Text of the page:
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How to Stand Out during a Pandemic

High school students can’t work, volunteer, or participate in extra-curricular activities due to stay-at-home orders.

As a result, they’re missing opportunities to explore new interests, develop passions and skills, and make in-person connections for educational and professional development.

But, just because the “in-person” interaction isn't allowed during the quarantine, that doesn’t mean students CAN’T still grow, learn, explore interests, and connect with people.

Here are ways for high school students to get ahead, and resume-build, in spite of the pandemic. Heck, middle school students can do these things too!

Build a positive digital footprint. Create a LinkedIn, Pinterest, IG, or YouTube presence. Make sure to keep your image, messages, and all activities smart, polished, and professional at all times.

Network online. Learn about careers and educational opportunities. Connect by email with new people, and ask them to talk to you about what they do. People love talking about themselves! Ask questions and make connections with new people. Begin with an email (yes, email, imagine that?! Craft professional emails, and then follow up with phone conversations.)

Start an initiative in your community. Who needs help? How can you make a difference? This is a way to continue volunteer work. It’s a way to take initiative and make an impact of others’ lives. Give back. You’ll be amazed at how good it feels to make a difference for someone. You’ll feel good, and so will they.

Take your school clubs and music groups online. Set up virtual meetings for DECA, Model UN, the school newspaper, chamber choir, and Chess Club. Student Council can find ways to reach the student population using the online networks and social media. Find a way to continue your leadership development and interest groups from home. Just because you’re stuck at home, it doesn’t mean you have to stop connecting with like-minded peers about the things you love.

Reach out to your boss in your summer job, volunteer role, or internship. Find out if you can help them and their business, remotely. Maybe take over their social media. Help them with tech issues they’re having. Help with deliveries of products (by bike! or by car, if you’re allowed and able). Be creative. Many businesses have had to pivot to stay alive, and many business owners could use your help. Whether or not you get paid is not the main motivation here; think of who you can help, while building your skill set and experiences/resume.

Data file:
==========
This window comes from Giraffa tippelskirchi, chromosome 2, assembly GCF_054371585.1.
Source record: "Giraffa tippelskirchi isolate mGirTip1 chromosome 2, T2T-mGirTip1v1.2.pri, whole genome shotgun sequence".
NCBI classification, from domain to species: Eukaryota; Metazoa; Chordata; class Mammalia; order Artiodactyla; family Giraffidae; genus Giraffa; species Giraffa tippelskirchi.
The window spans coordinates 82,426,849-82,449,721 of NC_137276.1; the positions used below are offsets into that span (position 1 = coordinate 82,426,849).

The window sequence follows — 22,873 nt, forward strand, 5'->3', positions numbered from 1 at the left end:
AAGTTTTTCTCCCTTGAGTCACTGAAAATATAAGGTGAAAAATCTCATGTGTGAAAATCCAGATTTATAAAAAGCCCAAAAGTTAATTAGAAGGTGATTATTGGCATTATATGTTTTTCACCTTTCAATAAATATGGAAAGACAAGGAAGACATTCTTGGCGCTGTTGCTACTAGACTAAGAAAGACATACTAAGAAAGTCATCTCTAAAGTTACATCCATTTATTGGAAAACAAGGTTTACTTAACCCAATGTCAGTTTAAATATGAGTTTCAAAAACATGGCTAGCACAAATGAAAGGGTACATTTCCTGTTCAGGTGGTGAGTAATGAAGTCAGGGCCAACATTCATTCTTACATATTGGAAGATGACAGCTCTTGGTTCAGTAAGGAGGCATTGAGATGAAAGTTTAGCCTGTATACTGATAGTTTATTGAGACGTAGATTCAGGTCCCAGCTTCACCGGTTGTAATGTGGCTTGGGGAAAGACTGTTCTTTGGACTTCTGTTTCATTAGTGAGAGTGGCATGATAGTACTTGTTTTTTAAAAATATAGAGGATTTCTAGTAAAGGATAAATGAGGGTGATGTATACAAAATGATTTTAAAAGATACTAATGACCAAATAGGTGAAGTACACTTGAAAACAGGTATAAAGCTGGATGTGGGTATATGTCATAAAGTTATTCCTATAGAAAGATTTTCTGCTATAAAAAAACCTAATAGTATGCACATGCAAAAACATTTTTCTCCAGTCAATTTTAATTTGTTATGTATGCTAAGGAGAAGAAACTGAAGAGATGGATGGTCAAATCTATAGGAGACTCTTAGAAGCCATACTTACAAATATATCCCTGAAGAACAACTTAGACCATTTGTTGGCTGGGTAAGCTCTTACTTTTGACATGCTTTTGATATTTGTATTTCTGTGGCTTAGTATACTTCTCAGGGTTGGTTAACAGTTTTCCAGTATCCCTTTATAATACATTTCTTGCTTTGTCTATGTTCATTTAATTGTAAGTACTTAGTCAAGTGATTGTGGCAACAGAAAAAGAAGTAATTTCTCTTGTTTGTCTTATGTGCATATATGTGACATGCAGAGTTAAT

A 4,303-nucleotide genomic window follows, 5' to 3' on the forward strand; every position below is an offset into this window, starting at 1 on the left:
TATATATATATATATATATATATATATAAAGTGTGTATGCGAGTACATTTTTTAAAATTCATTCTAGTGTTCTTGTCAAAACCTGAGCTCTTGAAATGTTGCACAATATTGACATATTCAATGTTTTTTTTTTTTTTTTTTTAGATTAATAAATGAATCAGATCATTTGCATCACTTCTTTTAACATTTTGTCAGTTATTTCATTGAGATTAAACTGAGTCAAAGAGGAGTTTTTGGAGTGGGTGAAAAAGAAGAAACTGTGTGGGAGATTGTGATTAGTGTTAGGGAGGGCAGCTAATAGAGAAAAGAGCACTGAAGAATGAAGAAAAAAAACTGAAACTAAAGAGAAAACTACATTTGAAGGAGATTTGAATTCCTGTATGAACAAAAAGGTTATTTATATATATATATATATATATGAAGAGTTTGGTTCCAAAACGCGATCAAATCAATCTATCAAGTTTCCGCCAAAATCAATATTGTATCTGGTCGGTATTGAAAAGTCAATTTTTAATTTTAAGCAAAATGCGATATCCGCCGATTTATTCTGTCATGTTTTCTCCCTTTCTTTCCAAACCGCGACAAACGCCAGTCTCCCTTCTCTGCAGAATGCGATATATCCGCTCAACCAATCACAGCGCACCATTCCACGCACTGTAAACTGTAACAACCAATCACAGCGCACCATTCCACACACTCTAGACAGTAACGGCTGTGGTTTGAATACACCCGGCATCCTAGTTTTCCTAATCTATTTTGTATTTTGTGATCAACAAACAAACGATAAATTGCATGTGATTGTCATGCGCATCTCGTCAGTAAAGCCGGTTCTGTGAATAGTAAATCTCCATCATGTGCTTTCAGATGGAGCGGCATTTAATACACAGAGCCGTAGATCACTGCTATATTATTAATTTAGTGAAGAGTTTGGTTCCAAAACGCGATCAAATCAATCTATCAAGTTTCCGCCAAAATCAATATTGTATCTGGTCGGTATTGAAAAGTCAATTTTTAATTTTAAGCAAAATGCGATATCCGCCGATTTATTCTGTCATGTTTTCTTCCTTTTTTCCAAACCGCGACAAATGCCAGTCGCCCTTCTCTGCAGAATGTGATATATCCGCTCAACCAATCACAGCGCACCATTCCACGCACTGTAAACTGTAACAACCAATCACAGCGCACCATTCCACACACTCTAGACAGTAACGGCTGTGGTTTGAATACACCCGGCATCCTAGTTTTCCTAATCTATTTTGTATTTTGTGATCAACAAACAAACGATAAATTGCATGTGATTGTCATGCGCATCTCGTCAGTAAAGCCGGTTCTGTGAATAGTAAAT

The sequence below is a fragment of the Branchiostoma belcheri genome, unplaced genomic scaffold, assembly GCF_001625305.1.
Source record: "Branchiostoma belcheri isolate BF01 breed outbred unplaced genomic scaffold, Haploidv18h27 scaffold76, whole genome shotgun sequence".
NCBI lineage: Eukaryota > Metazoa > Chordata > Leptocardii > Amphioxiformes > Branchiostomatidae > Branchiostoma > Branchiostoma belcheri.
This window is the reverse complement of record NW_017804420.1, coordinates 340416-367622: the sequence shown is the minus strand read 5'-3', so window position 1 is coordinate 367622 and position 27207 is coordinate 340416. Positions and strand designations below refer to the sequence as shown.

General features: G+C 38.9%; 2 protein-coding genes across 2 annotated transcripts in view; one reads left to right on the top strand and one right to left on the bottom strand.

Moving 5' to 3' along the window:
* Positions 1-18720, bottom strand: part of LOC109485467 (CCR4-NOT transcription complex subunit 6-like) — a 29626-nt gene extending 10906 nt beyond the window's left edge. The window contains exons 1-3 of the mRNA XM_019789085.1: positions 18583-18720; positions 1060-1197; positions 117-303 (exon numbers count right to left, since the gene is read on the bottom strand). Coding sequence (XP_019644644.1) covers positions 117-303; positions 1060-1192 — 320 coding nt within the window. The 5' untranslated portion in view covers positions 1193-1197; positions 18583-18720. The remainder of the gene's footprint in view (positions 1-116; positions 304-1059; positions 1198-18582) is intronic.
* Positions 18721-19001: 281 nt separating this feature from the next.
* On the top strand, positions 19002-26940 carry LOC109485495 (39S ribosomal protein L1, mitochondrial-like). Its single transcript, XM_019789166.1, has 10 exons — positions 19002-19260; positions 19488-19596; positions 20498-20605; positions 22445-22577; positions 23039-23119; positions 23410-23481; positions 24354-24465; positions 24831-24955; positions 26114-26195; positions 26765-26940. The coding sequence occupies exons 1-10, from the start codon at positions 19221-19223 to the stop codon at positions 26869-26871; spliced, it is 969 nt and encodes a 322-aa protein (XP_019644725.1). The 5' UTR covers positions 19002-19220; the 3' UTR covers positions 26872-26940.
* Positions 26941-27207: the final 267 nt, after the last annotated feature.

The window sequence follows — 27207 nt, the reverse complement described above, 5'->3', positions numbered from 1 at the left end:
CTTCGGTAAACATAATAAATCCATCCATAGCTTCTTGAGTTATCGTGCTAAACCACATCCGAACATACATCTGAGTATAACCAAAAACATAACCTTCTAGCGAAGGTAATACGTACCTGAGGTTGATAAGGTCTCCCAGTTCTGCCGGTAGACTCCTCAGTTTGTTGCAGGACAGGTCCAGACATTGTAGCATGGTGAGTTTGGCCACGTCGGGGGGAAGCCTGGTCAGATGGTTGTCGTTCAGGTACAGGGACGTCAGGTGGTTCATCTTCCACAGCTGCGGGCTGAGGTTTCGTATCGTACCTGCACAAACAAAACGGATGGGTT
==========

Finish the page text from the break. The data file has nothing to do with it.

Start a new small business. You’ve got time now to think of new initiatives. Why not add a small business, or a passion project to your resume? Think outside the box. There are tons of free resources on the internet to help you get started.

Explore your interests and find new passions: take a free online course.

Learn new skills. Learn how to cook, sew, or play an instrument. If you’ve seen the classic comedy “Groundhog Day” - you’ll know that we’re living our own version of it, during the pandemic. Remember the lead became a concert pianist? Think of what you can become the master of during this time we’re forced to stay at home.

Research post-secondary pathways: university, college, the workforce, military, or a gap year? Now’s a great time to look at all the possibilities! Enjoy your exploration! It’s exciting.

Read. Pick a time of day, every day. Read. Enough said.

Start a journal. This is a wonderful way to process your feelings, organize your thoughts, and document the events of this historical time. You'll love reading it later. And someone else might, too (think: Anne Frank).

All of the above suggestions are great ways to spend time, getting ahead and standing out while you’re stuck at home right now.

But, these are the top 2 priorities for all students right now:

#1 priority: SELF CARE. Sleep, nutrition, exercise, mental health focus.

#2 priority: STAY ENGAGED WITH E-LEARNING — your teachers, and course requirements matter. You can get ahead and accomplish good marks this year.

Students who can tell an interesting story when they’re asked: “what did you do during the pandemic” will definitely stand out from the crowd.

(*and I think university admission teams, employers, and scholarship panels will all ask this question in their interviews over the next couple years. What's your answer going to be?)

Contact Jane at Right Track to find out about how she's helping high school students stand out right now.

One-to-one and small group workshops: SHINE BRIGHT starting May 12th.

For students currently in Grades 8-12.

3-module program, held on Zoom.


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